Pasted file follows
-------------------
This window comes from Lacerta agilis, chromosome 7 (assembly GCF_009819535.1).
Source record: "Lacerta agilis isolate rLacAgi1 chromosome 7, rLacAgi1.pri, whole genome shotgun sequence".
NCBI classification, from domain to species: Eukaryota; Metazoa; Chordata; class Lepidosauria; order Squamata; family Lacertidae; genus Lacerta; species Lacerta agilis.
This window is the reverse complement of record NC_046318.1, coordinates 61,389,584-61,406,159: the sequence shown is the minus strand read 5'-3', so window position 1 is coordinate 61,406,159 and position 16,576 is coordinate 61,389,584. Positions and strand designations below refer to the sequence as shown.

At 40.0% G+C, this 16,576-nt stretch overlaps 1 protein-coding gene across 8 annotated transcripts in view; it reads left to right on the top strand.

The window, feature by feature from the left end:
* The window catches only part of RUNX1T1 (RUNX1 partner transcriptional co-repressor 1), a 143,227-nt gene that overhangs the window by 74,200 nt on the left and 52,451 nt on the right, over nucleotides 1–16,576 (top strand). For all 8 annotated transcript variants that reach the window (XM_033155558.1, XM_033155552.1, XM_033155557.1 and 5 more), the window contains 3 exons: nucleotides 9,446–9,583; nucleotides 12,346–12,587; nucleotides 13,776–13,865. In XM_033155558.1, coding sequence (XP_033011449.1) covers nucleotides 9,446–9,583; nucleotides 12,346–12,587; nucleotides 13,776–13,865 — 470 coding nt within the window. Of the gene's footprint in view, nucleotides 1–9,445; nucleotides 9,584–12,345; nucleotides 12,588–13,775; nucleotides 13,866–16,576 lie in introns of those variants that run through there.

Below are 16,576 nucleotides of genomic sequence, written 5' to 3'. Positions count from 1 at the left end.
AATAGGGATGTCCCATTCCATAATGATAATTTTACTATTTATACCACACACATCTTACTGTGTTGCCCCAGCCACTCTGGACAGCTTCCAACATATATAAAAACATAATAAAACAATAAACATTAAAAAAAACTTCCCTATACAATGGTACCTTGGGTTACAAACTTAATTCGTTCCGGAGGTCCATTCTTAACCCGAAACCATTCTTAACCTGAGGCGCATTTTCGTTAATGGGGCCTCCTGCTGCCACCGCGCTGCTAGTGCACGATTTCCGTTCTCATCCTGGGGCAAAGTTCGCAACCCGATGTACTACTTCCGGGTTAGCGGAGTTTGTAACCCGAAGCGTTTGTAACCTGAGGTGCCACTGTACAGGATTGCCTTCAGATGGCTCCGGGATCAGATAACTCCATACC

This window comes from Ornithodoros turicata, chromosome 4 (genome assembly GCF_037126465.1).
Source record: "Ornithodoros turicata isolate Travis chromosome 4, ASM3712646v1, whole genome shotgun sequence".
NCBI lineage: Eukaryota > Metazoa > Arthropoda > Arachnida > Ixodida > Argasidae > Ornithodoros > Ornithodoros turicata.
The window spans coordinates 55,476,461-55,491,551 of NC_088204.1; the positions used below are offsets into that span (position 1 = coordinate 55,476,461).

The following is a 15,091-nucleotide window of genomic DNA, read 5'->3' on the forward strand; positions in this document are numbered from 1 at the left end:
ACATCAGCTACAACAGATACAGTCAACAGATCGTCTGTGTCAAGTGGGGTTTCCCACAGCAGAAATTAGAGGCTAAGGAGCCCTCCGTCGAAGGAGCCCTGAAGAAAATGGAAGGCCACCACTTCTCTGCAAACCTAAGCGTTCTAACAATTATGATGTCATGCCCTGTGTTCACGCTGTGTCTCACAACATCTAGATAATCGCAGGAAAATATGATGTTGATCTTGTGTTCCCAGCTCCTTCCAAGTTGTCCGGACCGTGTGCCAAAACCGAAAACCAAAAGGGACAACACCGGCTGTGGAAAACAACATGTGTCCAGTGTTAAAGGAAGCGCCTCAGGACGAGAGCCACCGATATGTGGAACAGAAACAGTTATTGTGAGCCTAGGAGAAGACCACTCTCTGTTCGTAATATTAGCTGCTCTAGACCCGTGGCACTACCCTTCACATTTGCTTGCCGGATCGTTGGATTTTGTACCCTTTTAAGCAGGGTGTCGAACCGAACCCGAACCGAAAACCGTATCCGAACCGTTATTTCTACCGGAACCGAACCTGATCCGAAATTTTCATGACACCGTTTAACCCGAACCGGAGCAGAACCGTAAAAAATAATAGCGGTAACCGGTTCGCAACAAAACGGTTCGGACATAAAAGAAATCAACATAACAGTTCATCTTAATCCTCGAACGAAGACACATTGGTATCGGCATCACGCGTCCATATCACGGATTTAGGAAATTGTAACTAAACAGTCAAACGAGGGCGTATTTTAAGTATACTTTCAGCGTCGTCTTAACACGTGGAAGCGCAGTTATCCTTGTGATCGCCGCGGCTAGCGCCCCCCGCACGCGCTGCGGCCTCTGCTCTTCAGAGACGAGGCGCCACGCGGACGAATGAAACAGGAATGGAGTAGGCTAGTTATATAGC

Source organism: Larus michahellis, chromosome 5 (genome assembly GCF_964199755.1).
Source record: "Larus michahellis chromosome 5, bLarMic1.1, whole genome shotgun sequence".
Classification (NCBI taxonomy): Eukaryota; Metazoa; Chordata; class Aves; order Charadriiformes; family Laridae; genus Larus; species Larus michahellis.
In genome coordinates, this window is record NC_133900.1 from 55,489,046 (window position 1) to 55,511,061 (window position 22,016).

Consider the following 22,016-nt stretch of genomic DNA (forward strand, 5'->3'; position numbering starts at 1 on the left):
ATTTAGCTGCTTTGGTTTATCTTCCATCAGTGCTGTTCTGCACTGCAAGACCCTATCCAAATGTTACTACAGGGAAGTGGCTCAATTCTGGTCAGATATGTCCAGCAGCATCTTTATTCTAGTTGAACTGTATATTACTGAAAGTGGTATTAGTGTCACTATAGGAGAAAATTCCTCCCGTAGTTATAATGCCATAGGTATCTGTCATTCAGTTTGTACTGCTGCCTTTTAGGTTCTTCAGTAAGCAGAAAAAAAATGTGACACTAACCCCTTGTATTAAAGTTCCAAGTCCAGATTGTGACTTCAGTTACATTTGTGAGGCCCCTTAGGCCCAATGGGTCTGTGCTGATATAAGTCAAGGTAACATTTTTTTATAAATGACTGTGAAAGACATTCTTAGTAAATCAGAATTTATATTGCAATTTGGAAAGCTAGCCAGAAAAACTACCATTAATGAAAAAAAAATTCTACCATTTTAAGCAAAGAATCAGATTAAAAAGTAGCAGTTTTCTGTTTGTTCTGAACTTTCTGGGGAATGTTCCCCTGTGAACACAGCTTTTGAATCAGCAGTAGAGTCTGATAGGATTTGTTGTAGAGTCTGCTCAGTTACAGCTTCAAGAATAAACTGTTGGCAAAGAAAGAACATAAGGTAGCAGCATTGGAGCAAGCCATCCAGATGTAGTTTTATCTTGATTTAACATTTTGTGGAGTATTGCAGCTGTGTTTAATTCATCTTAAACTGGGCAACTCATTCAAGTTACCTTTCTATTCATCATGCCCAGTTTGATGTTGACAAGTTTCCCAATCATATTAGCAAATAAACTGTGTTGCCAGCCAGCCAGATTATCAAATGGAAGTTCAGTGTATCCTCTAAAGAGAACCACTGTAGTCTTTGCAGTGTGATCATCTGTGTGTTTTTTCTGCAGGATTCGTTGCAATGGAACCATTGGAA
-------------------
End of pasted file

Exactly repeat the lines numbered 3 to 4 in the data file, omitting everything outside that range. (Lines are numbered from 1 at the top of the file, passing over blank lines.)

NCBI classification, from domain to species: Eukaryota; Metazoa; Chordata; class Lepidosauria; order Squamata; family Lacertidae; genus Lacerta; species Lacerta agilis.
This window is the reverse complement of record NC_046318.1, coordinates 61,389,584-61,406,159: the sequence shown is the minus strand read 5'-3', so window position 1 is coordinate 61,406,159 and position 16,576 is coordinate 61,389,584. Positions and strand designations below refer to the sequence as shown.